CALLER: Well, I'm a Tea Party leader. I go to tea parties. I don't belong to a political party. I generally vote Libertarian, but I go to these Tea Party rallies, and I am so upbeat when I go to these things. I see people who are milling around, talking to each other, laughing, joking, having a good time, enjoying themselves with their families, their children, their spouses, and I'll talk to a lot of the parents.
RUSH: Yeah, I understand. It is uplifting and it's infectious hanging around people like you who want to have a good time, want to enjoy life, doing what they can to do that and spread the cheer with people. That's great. I'm glad you enjoy that.
CALLER: One of the things I want to emphasize is the children. I would say the majority of the children who go with their parents to these tea parties are homeschoolers. I'm very impressed with that because I homeschooled my two sons for years.
RUSH: Well, you know, that's happening, too, because of disgust with the so-called mainstream education.
CALLER: That is one of the things that's upsetting the liberals, because these people are independents. They're happy-go-lucky, and they want their life returned to 'em, and I don't blame 'em. I want mine returned to me, too!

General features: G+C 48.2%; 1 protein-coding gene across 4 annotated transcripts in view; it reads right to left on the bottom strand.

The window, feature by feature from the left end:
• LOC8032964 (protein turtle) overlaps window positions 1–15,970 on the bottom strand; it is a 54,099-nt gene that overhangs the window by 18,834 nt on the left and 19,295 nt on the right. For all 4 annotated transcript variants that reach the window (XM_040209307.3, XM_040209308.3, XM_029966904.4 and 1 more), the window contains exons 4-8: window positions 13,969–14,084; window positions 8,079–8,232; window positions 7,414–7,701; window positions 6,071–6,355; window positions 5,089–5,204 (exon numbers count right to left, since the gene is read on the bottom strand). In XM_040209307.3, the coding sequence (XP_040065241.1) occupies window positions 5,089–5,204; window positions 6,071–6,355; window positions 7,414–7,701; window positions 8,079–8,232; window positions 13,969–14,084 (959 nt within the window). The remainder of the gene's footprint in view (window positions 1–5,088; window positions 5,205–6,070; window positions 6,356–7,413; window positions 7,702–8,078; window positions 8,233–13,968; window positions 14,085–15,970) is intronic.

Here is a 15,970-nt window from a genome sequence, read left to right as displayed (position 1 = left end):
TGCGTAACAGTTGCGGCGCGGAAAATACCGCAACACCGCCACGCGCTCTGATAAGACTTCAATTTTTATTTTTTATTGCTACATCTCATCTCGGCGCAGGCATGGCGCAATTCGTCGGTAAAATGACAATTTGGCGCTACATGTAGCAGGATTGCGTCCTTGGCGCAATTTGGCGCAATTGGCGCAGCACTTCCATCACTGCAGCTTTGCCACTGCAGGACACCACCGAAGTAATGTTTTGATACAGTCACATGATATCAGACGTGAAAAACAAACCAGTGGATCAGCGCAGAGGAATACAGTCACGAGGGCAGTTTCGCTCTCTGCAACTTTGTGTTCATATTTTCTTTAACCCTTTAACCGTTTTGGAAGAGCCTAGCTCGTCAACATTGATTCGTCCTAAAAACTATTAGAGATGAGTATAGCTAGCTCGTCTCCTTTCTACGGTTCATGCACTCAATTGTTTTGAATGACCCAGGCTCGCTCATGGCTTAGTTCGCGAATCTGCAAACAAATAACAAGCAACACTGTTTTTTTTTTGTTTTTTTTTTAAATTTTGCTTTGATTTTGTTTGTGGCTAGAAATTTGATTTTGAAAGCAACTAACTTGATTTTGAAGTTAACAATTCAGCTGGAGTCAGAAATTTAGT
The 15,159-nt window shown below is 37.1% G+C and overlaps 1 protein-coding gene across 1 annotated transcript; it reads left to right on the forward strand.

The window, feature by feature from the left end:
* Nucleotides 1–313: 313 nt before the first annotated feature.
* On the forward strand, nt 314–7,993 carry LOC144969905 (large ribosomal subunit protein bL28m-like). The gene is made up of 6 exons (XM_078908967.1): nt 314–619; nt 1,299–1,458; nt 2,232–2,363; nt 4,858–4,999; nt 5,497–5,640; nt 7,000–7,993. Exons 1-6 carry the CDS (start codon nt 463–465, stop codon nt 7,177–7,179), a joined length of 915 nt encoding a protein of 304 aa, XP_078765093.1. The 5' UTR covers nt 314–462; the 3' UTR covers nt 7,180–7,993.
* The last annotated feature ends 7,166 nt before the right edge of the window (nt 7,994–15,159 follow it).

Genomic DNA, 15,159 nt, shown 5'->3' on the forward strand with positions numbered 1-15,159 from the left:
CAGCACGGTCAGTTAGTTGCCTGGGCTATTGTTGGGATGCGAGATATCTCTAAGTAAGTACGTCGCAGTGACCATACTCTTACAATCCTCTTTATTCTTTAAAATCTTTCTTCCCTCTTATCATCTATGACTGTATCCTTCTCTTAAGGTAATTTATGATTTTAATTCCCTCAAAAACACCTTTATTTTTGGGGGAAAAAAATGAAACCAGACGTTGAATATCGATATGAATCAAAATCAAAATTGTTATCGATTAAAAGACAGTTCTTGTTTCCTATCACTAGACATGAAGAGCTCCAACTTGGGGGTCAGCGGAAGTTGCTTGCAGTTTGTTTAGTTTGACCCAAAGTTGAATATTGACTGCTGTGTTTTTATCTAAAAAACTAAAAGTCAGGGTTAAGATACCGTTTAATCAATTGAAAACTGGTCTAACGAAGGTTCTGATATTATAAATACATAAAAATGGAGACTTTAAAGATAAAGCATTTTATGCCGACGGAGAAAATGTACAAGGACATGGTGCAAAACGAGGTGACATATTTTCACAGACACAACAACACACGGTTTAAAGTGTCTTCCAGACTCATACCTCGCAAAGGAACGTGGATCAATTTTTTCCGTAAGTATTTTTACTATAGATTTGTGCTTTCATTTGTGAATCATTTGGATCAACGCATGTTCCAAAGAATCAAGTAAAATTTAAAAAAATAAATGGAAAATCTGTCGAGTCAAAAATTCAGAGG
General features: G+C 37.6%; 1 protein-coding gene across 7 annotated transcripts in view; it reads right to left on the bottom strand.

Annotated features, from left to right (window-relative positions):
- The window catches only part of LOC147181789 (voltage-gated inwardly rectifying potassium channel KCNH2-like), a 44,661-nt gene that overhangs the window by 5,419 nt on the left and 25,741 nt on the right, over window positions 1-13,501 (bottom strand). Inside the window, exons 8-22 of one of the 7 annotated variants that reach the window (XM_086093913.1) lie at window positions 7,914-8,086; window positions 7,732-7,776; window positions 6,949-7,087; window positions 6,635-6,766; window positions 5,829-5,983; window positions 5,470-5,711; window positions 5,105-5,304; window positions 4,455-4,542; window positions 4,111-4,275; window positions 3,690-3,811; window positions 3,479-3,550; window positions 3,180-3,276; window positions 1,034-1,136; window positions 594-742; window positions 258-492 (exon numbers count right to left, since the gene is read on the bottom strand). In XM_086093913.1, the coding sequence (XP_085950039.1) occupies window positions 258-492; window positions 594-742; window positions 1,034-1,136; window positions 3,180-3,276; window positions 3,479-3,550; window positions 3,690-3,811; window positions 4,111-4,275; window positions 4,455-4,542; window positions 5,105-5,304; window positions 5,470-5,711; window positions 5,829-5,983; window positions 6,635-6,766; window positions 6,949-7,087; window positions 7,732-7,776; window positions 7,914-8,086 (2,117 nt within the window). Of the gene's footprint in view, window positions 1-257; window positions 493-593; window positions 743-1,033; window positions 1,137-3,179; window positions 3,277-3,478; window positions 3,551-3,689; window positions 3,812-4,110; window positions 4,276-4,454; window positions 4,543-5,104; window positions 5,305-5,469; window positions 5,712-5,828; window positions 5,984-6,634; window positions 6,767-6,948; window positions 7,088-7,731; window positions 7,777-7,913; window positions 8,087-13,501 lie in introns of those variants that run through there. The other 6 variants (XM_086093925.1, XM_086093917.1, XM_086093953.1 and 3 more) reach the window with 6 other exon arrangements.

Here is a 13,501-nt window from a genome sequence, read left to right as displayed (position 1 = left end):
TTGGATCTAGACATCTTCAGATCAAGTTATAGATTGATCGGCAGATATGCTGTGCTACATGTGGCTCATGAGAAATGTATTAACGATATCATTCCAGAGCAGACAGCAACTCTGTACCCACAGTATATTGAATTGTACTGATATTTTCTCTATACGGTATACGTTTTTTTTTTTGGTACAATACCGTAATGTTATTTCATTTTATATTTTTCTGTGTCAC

RUSH: Well, join the club. More and more people are that way, and you saw what they did when they banded together on Election Day. Thanks, Ray, very much. I appreciate it. What, does my voice sound better today than it normally does? What's...? (interruption) Oh. Oh. Well, whatever. He was very nice. I appreciate that. Ray in Houston.
RUSH: Kathy in Buffalo, glad you waited. It's great to have you on the program. Hi.
CALLER: Hey, Rush, I protect myself with a Sig .380. No lessons.
CALLER: (laughing) I would have loved to seen what happened if she got up and said that, you know?
RUSH: With the IRS? I wouldn't recommend trying that.
CALLER: No, no, I mean, Miss USA.
RUSH: Oh. Oh. Oh. Oh. Oh. Well, yeah, of course. If she would have said that... Whew!
CALLER: Yeah. Yes, that would have been bad.
RUSH: She had the degree of understanding. Just that little bit of good advice, look at the controversy it caused.
CALLER: Yeah. Yeah. But the reason why I'm calling is because I think Virginia is indicative of something even deeper. I'm out talking to people all over here in Buffalo and Niagara Falls and Grand Island and everywhere. You know, I've got five kids, and a couple of them are Marines, one officer, one enlisted. I think we're gonna lose our country, and when I talk to people, that's how I start. "I think we're gonna lose our country."
Do you know what is always said back to me? "It's already gone." That starts the conversation. People know that we are in such deep trouble that our politicians aren't going to ast. They're not going to do anything, for whatever reason. The whole thing is very strange, but they're not going to save our country.
RUSH: I have those conversations myself. I have friends who tell me the exact same thing and they've all got kids and grandkids, and they're just depressed about it and angry. But you know something else, Kathy? Where did this election take place? This is Virginia 7. This is close to Washington. Not quite suburbia, but it's close to Washington, and I think that is a factor here, too. I don't have time to explain why, so maybe you understand. But I've gotta go.